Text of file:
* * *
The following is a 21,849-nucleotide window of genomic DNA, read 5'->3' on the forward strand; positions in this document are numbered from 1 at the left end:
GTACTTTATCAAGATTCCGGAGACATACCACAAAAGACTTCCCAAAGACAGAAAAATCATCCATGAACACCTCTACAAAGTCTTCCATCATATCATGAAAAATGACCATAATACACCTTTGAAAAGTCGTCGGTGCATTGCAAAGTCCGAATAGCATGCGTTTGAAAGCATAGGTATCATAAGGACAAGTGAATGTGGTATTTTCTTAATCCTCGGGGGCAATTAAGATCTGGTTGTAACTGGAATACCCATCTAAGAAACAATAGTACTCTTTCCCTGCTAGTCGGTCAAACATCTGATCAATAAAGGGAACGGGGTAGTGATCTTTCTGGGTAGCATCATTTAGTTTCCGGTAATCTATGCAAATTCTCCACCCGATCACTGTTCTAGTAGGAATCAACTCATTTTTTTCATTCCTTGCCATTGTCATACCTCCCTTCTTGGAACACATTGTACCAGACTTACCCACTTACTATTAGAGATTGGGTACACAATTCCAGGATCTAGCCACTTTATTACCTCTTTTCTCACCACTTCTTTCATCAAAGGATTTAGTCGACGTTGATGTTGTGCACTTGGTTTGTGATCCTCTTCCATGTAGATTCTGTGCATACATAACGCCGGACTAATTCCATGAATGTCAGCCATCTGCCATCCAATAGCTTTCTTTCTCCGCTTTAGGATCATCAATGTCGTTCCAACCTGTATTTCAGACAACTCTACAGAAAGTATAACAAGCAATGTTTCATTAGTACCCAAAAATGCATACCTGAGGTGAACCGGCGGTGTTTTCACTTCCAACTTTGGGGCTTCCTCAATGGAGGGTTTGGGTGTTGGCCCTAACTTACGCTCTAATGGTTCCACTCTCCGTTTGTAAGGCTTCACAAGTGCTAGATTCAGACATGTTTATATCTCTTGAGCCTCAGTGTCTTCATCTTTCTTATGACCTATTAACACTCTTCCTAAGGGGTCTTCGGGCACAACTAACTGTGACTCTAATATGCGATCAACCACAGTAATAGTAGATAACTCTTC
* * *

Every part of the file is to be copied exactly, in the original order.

The following is a 21,849-nucleotide window of genomic DNA, read 5'->3' on the forward strand; positions in this document are numbered from 1 at the left end:
GTACTTTATCAAGATTCCGGAGACATACCACAAAAGACTTCCCAAAGACAGAAAAATCATCCATGAACACCTCTACAAAGTCTTCCATCATATCATGAAAAATGACCATAATACACCTTTGAAAAGTCGTCGGTGCATTGCAAAGTCCGAATAGCATGCGTTTGAAAGCATAGGTATCATAAGGACAAGTGAATGTGGTATTTTCTTAATCCTCGGGGGCAATTAAGATCTGGTTGTAACTGGAATACCCATCTAAGAAACAATAGTACTCTTTCCCTGCTAGTCGGTCAAACATCTGATCAATAAAGGGAACGGGGTAGTGATCTTTCTGGGTAGCATCATTTAGTTTCCGGTAATCTATGCAAATTCTCCACCCGATCACTGTTCTAGTAGGAATCAACTCATTTTTTTCATTCCTTGCCATTGTCATACCTCCCTTCTTGGAACACATTGTACCAGACTTACCCACTTACTATTAGAGATTGGGTACACAATTCCAGGATCTAGCCACTTTATTACCTCTTTTCTCACCACTTCTTTCATCAAAGGATTTAGTCGACGTTGATGTTGTGCACTTGGTTTGTGATCCTCTTCCATGTAGATTCTGTGCATACATAACGCCGGACTAATTCCATGAATGTCAGCCATCTGCCATCCAATAGCTTTCTTTCTCCGCTTTAGGATCATCAATGTCGTTCCAACCTGTATTTCAGACAACTCTACAGAAAGTATAACAAGCAATGTTTCATTAGTACCCAAAAATGCATACCTGAGGTGAACCGGCGGTGTTTTCACTTCCAACTTTGGGGCTTCCTCAATGGAGGGTTTGGGTGTTGGCCCTAACTTACGCTCTAATGGTTCCACTCTCCGTTTGTAAGGCTTCACAAGTGCTAGATTCAGACATGTTTATATCTCTTGAGCCTCAGTGTCTTCATCTTTCTTATGACCTATTAACACTCTTCCTAAGGGGTCTTCGGGCACAACTAACTGTGACTCTAATATGCGATCAACCACAGTAATAGTAGATAACTCTTC